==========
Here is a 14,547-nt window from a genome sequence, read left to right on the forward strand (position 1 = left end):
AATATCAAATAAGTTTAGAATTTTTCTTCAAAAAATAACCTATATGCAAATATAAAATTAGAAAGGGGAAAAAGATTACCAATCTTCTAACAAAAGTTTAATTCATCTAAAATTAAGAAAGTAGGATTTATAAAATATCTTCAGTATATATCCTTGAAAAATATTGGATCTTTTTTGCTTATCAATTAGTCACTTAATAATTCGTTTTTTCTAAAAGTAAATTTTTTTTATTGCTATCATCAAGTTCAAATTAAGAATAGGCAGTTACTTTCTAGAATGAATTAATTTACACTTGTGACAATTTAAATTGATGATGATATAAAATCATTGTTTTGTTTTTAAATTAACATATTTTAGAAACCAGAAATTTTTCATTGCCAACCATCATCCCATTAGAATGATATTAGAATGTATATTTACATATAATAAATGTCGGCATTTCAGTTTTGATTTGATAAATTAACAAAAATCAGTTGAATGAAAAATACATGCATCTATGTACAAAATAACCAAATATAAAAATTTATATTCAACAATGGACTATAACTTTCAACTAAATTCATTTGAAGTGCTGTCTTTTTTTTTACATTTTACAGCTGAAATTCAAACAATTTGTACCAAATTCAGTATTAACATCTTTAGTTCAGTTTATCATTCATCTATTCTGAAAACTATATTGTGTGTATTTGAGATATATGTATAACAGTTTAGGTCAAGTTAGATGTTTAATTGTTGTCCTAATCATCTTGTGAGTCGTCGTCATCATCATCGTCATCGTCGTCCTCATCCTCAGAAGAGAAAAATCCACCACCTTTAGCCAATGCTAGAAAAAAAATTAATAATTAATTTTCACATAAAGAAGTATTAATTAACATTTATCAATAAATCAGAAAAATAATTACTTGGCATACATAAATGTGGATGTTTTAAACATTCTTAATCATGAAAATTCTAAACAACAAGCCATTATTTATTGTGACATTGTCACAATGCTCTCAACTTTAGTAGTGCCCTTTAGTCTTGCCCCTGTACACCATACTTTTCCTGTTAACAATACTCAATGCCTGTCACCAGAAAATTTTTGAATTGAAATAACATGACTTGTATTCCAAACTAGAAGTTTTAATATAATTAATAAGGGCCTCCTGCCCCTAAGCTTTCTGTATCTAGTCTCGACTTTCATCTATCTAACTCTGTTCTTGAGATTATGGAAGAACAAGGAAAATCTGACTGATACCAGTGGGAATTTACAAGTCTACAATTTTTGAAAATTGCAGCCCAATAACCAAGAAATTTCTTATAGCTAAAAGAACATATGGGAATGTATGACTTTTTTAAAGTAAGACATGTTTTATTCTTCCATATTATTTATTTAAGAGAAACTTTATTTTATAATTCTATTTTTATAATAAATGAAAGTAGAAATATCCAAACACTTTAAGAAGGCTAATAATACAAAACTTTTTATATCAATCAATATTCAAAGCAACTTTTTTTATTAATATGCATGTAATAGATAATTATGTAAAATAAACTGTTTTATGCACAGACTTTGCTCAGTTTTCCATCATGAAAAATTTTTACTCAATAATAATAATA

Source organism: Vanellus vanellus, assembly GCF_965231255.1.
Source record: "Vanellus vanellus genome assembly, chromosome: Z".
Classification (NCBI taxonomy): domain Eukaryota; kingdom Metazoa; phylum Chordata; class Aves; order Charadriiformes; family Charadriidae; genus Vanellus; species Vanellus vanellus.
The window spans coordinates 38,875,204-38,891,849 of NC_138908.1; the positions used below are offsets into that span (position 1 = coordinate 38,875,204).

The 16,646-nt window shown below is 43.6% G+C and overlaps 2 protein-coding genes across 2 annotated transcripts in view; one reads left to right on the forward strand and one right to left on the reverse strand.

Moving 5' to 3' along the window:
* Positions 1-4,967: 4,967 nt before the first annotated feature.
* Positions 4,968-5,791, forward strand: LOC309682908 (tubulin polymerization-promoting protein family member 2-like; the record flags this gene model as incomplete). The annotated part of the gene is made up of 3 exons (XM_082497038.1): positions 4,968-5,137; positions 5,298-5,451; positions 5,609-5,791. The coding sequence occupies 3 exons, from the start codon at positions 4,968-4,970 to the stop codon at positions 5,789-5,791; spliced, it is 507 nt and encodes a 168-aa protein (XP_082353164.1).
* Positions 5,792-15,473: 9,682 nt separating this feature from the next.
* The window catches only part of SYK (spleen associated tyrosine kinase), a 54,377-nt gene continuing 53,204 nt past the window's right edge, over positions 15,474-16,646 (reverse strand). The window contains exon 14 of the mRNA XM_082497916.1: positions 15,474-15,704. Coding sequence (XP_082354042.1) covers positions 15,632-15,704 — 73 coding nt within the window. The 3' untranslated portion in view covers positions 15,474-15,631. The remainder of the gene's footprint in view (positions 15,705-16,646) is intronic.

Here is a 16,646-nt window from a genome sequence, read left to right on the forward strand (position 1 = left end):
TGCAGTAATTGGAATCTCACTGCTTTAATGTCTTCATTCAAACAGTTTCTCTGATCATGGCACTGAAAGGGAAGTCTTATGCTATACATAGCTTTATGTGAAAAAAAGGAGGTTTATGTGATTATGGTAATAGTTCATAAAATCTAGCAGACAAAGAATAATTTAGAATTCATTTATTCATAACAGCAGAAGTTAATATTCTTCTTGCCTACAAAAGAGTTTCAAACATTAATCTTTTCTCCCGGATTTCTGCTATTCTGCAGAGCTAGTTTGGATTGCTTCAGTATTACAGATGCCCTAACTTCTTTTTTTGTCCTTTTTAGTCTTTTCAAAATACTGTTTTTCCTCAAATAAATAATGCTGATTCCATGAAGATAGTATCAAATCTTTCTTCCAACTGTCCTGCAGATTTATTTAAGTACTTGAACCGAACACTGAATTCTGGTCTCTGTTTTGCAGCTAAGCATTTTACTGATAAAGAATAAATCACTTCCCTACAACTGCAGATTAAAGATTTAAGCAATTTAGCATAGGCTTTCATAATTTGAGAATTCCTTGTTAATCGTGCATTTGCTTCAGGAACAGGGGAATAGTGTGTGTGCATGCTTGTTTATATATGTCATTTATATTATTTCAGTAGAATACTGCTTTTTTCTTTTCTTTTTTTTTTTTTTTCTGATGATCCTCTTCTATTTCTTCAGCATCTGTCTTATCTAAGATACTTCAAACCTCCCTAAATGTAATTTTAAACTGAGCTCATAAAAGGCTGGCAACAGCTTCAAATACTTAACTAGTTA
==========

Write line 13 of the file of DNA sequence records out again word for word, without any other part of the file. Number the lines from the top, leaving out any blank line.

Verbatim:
Here is a 16,646-nt window from a genome sequence, read left to right on the forward strand (position 1 = left end):